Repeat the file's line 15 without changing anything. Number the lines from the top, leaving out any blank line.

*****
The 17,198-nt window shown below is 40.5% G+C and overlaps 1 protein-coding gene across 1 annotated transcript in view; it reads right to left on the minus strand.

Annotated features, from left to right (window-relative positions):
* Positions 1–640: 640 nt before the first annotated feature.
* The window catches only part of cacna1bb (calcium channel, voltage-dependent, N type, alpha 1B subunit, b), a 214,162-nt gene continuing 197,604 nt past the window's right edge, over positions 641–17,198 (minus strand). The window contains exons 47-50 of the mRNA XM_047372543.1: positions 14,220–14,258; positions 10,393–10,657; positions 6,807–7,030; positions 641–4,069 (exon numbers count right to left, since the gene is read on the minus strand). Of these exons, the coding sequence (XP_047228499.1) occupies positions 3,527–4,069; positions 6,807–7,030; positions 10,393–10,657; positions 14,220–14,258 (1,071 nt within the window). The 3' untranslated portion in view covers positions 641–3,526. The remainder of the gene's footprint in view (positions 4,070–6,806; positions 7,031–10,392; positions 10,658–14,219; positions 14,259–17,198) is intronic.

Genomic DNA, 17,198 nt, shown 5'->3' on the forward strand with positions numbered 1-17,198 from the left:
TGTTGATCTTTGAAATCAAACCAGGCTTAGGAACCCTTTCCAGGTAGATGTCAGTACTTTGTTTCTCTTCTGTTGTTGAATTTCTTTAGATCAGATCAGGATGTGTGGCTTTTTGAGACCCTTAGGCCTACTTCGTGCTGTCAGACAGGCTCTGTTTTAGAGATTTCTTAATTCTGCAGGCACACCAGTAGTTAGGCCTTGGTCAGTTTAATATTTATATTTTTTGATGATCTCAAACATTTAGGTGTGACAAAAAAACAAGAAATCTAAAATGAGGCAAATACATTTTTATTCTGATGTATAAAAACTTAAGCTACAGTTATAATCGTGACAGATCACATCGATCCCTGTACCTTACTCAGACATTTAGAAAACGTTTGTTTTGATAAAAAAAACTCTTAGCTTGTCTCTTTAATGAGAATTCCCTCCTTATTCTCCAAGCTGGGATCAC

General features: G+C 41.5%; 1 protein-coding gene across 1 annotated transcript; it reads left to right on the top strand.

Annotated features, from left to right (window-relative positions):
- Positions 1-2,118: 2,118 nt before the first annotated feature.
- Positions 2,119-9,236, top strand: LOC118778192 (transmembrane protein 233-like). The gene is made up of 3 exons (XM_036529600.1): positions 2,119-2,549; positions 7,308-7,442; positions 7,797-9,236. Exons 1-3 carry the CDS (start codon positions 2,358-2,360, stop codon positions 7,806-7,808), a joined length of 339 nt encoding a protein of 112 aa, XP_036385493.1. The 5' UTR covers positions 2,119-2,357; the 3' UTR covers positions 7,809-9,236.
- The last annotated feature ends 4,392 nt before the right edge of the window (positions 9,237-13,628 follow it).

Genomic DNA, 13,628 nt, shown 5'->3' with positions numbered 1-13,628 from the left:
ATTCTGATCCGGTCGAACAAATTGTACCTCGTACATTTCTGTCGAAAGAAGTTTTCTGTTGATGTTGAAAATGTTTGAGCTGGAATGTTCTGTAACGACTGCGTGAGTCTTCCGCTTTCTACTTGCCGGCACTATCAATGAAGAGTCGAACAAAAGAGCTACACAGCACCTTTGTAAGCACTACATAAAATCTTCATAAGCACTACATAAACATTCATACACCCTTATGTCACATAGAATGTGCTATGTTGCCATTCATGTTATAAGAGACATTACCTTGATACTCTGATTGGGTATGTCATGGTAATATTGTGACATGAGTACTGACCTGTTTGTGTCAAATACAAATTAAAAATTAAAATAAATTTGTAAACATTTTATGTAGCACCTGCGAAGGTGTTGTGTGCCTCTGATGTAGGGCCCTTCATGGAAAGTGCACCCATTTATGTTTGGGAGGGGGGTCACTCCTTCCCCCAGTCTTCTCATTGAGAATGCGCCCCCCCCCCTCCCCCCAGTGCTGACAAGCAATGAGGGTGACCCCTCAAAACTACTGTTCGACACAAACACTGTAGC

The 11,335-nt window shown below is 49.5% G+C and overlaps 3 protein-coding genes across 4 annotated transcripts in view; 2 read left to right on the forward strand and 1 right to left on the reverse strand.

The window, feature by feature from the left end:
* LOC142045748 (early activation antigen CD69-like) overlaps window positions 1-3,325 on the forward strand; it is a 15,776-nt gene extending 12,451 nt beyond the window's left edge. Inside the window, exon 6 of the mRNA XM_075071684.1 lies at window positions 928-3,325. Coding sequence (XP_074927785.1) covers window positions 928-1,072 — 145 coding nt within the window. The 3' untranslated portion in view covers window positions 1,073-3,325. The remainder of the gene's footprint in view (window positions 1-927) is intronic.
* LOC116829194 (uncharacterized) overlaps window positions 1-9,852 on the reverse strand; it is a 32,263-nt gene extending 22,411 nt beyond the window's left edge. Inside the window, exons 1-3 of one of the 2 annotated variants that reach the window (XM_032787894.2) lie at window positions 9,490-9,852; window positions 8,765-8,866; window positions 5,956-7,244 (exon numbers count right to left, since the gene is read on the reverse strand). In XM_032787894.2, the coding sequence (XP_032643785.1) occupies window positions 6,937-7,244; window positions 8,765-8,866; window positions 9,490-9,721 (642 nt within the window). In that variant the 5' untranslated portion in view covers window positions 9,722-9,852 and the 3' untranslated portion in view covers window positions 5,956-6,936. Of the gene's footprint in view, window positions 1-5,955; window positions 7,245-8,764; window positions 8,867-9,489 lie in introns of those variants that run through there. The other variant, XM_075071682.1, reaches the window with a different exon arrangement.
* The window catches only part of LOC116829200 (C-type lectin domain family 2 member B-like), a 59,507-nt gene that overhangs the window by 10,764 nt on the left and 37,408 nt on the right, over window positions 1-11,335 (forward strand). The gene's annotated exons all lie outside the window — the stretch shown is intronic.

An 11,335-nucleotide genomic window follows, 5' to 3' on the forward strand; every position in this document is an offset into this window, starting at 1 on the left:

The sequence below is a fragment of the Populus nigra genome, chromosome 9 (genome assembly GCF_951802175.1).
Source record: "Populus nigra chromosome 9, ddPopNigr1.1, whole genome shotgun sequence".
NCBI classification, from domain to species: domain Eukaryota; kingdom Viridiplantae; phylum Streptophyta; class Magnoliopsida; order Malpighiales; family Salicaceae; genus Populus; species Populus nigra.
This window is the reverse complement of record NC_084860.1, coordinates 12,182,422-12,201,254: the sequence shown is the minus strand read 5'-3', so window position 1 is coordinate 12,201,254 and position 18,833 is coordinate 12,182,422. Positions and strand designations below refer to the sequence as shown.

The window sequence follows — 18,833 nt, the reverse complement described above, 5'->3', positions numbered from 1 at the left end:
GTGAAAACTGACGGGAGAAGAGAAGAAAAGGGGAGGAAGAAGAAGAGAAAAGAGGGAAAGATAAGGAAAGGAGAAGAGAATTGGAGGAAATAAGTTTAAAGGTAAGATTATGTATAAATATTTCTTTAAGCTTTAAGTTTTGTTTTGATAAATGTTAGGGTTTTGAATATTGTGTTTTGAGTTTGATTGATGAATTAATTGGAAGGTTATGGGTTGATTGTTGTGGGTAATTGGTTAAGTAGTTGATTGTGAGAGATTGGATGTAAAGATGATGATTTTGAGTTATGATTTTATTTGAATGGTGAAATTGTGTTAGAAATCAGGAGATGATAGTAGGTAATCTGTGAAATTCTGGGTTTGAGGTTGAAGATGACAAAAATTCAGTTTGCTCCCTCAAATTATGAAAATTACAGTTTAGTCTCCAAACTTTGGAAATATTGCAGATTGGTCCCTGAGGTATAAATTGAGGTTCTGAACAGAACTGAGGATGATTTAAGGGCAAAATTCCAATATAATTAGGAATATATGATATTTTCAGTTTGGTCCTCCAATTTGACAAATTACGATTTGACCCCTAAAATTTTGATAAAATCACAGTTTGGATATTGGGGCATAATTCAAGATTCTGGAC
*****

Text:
The window, feature by feature from the left end: